This batch had gone through a crisis they were almost wiped out with their mother who contracted a wet-tail barely ten days after they were born. When I first saw their seemingly hopeless situation, I was worried that even if their mother would survive, the babies might die. Their small bodies were awfully wet allover. They were scattered and squirming helplessly all around their nursery home. The whole place was a mess and I could already smell the disease. Bebang didn’t know what was happening — I didn’t know what to do. It was already night; waiting till morning would be too late.

With my fingers cross, I took my last chance. I tried very small doses of AquadoxTM soluble powder, a veterinary antibacterial (with multivitamin + electrolytes) for poultry and swine. Using a small medicine dropper for human infant, Bebang was orally administered with the solution mixed with powder of Gano-ExcelTM capsule, a food supplement that I and my wife are taking. The litter received treatment through their nursing mother. In the morning, the mother got better, the babies were moving around (my last night’s vigil seemed to pay off), except for the three who were too weak to suck from their mother. After some follow-up treatment, mother and litter were obviously getting much better. To make the long story short, five out of eight survived.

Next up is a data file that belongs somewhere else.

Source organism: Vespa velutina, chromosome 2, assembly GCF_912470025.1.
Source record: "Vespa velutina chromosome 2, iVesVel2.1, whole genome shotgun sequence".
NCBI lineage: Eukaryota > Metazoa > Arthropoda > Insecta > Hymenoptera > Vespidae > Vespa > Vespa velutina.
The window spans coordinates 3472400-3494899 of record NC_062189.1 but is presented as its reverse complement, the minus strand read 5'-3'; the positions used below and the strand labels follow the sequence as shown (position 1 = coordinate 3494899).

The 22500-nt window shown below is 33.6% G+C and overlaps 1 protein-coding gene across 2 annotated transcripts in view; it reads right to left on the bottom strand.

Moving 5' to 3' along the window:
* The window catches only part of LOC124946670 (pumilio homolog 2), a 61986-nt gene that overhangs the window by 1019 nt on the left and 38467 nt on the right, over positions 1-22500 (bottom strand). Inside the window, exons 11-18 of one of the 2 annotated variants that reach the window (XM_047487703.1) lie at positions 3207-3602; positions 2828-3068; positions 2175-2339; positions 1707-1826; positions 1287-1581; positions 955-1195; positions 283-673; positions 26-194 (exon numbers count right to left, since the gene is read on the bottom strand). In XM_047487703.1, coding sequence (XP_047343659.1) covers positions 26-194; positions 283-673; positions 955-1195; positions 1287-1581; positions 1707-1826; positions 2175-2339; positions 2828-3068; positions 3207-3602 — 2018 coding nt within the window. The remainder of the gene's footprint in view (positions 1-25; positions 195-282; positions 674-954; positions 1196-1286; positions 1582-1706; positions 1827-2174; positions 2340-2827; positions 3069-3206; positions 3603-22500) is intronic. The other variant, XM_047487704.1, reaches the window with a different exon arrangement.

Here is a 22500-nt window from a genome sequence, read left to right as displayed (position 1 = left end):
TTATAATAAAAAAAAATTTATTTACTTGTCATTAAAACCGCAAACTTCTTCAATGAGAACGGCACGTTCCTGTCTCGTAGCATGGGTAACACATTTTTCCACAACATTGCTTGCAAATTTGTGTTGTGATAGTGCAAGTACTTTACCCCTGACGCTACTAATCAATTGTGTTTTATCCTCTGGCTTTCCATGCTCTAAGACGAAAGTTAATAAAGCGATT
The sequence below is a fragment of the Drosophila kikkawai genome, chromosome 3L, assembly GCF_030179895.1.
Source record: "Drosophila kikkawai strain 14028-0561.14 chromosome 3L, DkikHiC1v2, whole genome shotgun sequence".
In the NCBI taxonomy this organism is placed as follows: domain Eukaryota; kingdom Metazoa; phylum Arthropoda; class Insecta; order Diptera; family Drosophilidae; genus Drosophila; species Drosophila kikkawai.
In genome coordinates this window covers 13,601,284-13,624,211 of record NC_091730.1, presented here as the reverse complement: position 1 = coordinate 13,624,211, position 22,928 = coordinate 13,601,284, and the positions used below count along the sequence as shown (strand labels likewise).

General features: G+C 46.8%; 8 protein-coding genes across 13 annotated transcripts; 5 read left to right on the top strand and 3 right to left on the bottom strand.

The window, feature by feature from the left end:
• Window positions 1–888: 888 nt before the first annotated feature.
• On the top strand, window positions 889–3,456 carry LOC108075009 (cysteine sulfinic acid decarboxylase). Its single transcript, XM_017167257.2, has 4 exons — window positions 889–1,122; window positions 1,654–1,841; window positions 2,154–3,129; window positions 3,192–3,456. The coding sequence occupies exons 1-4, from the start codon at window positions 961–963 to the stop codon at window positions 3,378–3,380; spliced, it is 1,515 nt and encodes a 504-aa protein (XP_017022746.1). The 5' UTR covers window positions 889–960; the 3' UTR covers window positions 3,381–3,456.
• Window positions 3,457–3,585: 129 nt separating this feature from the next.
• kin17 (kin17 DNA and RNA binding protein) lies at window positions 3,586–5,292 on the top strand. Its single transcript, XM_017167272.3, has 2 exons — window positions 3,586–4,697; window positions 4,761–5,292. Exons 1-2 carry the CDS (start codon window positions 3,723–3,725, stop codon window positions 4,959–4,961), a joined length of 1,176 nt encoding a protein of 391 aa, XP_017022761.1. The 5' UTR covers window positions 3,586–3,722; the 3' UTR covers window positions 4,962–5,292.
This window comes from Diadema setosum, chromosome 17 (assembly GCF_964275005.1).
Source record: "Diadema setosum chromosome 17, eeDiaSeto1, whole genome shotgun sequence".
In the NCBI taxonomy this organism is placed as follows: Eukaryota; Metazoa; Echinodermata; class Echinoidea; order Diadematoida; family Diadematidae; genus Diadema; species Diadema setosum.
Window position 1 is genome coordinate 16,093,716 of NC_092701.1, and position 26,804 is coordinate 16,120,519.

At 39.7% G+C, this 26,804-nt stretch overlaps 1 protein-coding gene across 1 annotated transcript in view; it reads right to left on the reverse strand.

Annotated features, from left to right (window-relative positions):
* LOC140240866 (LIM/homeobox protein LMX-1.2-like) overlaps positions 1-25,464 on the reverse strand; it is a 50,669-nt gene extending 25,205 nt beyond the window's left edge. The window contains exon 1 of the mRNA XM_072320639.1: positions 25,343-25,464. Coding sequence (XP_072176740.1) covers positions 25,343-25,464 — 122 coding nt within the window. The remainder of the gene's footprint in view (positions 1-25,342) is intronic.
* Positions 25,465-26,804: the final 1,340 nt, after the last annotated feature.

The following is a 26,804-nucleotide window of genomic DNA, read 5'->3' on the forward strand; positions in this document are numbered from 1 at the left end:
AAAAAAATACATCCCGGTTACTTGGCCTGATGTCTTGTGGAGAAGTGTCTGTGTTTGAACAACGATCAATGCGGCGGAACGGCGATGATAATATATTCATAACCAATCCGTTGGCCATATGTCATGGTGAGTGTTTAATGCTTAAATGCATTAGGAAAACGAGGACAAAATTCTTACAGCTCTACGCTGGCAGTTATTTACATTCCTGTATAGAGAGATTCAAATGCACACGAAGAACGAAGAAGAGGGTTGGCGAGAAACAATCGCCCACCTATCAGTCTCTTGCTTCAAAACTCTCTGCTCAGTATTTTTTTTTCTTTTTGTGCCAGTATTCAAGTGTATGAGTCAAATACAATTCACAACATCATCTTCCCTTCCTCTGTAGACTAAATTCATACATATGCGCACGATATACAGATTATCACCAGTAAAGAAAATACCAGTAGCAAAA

Though I was so relieved to ‘save’ the mother and most of her babies, I don’t want to experiment. If my hamsters are lab rats or research hamsters, well and good, that may be their mission. But these are my pets. I always do the best for them and I know that in such cases where their health and life are at a stake, even my best may not be good enough. A vet’s job is always the best, but I hope finding more than an animal doctor — a Dr. Doolittle type, who possesses not only a brain but also a heart for his patients, who understands not only their bodies but their language.